A growing appetite for emerging markets
February 2015 – In spite of so many garden centres diversifying into new opportunities, such as ladies fashion, food accessories and hardware to even out seasonal sales, spring is still, by far, the lifeblood of the garden industry.
It’s a time when Canadians move outdoors to their patios, decks and gardens. Now more than ever, these new living spaces are where they relax, barbecue, hot tub and entertain for the next four to five months. Folks also want to decorate and beautify these outside spaces, and I think this is where we need to play a far greater role.
The good thing about the “big guys” is they are forcing us to think creatively and to be more competitive as entrepreneurs. This is where we can shine.
Our biggest opportunity is still food gardening which has great appeal to all demographics. The trick is to understand what each segment is looking for. Younger folks like hot peppers and Asian cuisine and want to grow their foods organically. They also need the newer, “dead-easy-to-grow” varieties – and there are lots.
Folks in the “Boomer” generation want to eat more healthy foods, and Burpee Seeds is leading the way with the “Boost Series” featuring foods that have higher antioxidant and nutritional values. Also of note are Burpee’s new “Home Garden Collection” of grafted vegetables offering, for example, a 50 per cent increase in tomato production in less time on more disease-resistant plants. Vegetable combinations, like the “Simply Salad” collection grown-on as larger, ready-to-use patio or garden vegetables, offer a huge sales potential.
In the perennial and annual world, the big issue going forward this year is the safety of bees. Neonicotinoid insecticides are one of the safest for mammals and most effective for broad spectrum control of many problematic insects. Unfortunately, they are harmful to the bee population. There needs to be far more research into the actual residual period on the plants we sell, but in the meantime, as independent Canadian retailers, we need to assure our customers our plants are free of neonicotinoids and be totally open and transparent about this issue. The major chains have already committed to this, and we must too.
For baskets and containers of annuals, the big thing again this year will be pre-planned colour combinations. The power of colour and its effect on people should not be underestimated. The folks at Dummen, Ball and Proven Winners have worked hard to prepare plant combinations that have real pop, and they will be promoting them heavily, so make sure you have them in stock all through the season.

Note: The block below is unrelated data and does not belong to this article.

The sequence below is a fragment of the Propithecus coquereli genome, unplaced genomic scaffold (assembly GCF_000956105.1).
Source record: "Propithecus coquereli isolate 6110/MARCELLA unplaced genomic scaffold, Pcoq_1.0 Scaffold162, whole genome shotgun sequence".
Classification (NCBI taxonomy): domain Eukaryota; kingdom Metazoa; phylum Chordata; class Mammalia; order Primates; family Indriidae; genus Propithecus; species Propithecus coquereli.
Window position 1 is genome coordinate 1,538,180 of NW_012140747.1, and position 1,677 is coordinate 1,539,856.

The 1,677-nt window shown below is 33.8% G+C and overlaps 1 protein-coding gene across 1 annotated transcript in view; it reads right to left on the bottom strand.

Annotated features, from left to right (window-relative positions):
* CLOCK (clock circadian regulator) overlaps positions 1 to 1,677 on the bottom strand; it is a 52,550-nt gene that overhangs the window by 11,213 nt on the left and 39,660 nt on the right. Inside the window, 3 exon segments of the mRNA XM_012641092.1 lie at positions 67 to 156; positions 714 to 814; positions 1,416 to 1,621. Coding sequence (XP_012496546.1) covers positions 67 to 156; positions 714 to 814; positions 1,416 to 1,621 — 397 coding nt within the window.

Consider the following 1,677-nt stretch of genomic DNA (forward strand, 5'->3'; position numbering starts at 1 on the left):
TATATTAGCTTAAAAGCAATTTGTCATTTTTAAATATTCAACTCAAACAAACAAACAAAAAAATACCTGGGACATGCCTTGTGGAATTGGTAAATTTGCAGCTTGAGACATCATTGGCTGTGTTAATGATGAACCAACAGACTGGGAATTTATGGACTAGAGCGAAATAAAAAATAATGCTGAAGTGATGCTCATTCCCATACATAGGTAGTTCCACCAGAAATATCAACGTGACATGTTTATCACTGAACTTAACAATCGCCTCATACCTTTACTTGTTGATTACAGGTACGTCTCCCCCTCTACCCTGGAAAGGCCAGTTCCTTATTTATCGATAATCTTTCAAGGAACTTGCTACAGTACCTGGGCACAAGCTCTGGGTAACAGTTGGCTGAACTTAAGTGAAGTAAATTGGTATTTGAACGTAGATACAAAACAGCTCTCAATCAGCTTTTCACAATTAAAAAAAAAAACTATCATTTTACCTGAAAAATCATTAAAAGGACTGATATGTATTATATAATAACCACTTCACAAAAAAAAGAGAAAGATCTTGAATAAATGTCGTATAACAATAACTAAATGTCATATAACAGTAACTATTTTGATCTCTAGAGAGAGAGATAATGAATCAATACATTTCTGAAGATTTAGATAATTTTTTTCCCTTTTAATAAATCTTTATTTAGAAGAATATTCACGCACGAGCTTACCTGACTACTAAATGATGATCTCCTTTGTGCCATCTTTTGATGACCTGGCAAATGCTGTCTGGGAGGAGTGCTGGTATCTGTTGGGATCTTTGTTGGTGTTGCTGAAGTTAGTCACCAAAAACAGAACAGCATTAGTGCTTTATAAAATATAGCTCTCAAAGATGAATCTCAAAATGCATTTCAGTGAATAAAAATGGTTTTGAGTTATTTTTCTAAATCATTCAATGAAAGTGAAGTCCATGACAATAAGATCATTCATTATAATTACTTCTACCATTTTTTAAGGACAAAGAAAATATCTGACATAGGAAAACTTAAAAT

Succulents are still strong, but only if you create combinations that are ready to use on the patio or in mixed pots, hanging baskets and as single showpieces.
Branding is one of the huge success stories many of us have not fully appreciated. For example, Proven Winners has been undeniably the most successful “brander” in our industry. At one of their excellent presentations to regional retailers, we learned that independents sell 75 per cent of Proven Winners’ products!
I see these issues as the most important for spring 2015, but we can never forget that our sole differentiation opportunity lies in the customer experience we provide. To our customers, what do we look like and feel like as a value proposition to them? From the professionalism of our teams to our loyalty programs, the physical store layout and the quality, sophistication and success of our products, these are all criteria upon which we are constantly judged.
Finally, we will thrive only if we are financially sound. Budgeting, inventory controls and the timeliness of our merchandise are critical ingredients for success.
In spite of these fragile economic times, I sense a turn around in the garden/lifestyle industry, and I expect a positive 2015, but only if we are totally focused.
Brian Minter is the owner of Minter Country Garden in Chilliwack, British Columbia. An extended version of this story has been posted online.
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